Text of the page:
How did you decide when to start applying for faculty positions? "I had gotten a lot of advice about hitting it while it's hot", Angelique explained, and that's just what she did. Her Nature paper was published in April of 2007 and the next month she began applying to 15-20 faculty openings. In the fall of 2007, she received invitations to interview at 7 or 8 universities from which she decided to interview at 3 medical centers. She interviewed in Jan 2008 when she was 25 weeks pregnant with her second child.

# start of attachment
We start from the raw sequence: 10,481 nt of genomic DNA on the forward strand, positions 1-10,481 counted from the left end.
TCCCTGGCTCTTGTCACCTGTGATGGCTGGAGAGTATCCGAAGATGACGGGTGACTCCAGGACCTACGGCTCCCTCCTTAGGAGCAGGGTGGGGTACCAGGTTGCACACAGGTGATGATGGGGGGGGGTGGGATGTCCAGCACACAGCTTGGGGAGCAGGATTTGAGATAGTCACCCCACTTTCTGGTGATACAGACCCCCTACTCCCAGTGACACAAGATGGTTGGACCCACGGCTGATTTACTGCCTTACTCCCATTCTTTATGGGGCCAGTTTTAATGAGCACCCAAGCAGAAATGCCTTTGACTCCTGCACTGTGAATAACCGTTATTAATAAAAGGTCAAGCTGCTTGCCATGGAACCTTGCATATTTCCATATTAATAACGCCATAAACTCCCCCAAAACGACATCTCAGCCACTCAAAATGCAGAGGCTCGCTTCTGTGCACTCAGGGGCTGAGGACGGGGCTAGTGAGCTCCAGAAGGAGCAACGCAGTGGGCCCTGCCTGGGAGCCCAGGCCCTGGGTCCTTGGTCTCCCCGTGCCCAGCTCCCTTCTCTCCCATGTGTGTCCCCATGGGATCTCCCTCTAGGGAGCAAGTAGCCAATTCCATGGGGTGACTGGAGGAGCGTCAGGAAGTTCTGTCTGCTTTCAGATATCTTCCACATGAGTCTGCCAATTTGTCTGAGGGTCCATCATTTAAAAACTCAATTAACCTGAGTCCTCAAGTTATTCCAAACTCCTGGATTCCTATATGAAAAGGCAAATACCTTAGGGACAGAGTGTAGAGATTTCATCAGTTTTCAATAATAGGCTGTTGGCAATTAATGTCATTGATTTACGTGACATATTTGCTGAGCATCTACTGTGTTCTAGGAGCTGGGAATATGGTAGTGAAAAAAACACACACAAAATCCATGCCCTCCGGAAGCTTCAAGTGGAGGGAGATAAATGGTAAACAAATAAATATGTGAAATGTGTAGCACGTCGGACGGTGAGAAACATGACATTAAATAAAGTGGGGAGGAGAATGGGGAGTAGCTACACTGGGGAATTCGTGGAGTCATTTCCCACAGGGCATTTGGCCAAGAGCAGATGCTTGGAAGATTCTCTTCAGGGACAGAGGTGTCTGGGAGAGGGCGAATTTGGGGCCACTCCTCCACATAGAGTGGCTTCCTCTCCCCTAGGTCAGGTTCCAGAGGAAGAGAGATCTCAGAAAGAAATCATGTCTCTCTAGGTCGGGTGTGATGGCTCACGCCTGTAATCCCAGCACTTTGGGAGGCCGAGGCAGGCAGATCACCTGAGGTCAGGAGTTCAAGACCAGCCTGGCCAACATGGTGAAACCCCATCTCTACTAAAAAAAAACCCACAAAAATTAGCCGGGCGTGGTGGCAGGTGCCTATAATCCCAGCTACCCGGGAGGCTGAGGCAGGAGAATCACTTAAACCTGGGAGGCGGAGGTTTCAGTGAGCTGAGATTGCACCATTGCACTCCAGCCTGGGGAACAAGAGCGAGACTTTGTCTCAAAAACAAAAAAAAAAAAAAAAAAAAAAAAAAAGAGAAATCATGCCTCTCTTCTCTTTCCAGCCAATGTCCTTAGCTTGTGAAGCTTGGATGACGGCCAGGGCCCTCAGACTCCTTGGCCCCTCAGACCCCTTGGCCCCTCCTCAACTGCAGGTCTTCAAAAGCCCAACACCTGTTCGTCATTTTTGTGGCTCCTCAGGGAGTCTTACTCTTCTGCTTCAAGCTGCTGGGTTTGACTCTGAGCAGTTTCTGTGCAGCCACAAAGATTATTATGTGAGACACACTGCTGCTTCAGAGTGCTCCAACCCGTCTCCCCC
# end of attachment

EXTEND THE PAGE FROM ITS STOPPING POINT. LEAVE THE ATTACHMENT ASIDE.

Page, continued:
So you were 25 weeks pregnant when you were interviewing? Did that raise any eyebrows? As Angelique put it, "I'd only want to work at a place that would support somebody who wanted a family. I wasn't going to hide it. If they didn't like it, it wasn't the place for me." It did help that she was pregnant with her second child at the time so she was not as nervous or apprehensive as she might have been with the first child. The search committee at UNC was willing to work around her schedule and acknowledged that interviewing while pregnant has some unique challenges. The committee's response conveyed to Angelique that UNC would be supportive of her commitments outside of the lab, which in turn influenced her decision to accept UNC's offer.